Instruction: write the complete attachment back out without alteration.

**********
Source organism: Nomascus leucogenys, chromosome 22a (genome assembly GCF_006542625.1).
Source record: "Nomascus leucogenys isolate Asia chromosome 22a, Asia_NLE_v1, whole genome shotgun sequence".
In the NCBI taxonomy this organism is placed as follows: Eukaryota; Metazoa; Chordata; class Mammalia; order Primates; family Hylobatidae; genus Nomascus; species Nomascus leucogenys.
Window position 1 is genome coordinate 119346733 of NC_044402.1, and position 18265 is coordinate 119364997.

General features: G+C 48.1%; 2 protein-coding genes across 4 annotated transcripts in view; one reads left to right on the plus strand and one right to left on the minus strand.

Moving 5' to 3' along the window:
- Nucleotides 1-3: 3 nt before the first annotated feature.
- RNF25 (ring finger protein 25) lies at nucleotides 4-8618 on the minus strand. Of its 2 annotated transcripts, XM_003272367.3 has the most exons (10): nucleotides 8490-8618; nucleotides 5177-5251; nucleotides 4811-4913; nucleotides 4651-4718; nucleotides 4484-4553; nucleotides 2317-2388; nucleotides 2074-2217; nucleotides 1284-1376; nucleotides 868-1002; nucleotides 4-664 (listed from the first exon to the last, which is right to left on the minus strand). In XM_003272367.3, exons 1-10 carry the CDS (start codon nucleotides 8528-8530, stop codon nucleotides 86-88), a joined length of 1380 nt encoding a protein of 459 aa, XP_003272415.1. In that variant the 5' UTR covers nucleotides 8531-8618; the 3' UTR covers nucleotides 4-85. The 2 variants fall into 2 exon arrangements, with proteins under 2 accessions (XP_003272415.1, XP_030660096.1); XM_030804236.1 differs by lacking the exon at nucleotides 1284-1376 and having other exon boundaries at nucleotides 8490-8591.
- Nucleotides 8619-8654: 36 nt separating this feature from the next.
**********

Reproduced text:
Source organism: Nomascus leucogenys, chromosome 22a (genome assembly GCF_006542625.1).
Source record: "Nomascus leucogenys isolate Asia chromosome 22a, Asia_NLE_v1, whole genome shotgun sequence".
In the NCBI taxonomy this organism is placed as follows: Eukaryota; Metazoa; Chordata; class Mammalia; order Primates; family Hylobatidae; genus Nomascus; species Nomascus leucogenys.
Window position 1 is genome coordinate 119346733 of NC_044402.1, and position 18265 is coordinate 119364997.

General features: G+C 48.1%; 2 protein-coding genes across 4 annotated transcripts in view; one reads left to right on the plus strand and one right to left on the minus strand.

Moving 5' to 3' along the window:
- Nucleotides 1-3: 3 nt before the first annotated feature.
- RNF25 (ring finger protein 25) lies at nucleotides 4-8618 on the minus strand. Of its 2 annotated transcripts, XM_003272367.3 has the most exons (10): nucleotides 8490-8618; nucleotides 5177-5251; nucleotides 4811-4913; nucleotides 4651-4718; nucleotides 4484-4553; nucleotides 2317-2388; nucleotides 2074-2217; nucleotides 1284-1376; nucleotides 868-1002; nucleotides 4-664 (listed from the first exon to the last, which is right to left on the minus strand). In XM_003272367.3, exons 1-10 carry the CDS (start codon nucleotides 8528-8530, stop codon nucleotides 86-88), a joined length of 1380 nt encoding a protein of 459 aa, XP_003272415.1. In that variant the 5' UTR covers nucleotides 8531-8618; the 3' UTR covers nucleotides 4-85. The 2 variants fall into 2 exon arrangements, with proteins under 2 accessions (XP_003272415.1, XP_030660096.1); XM_030804236.1 differs by lacking the exon at nucleotides 1284-1376 and having other exon boundaries at nucleotides 8490-8591.
- Nucleotides 8619-8654: 36 nt separating this feature from the next.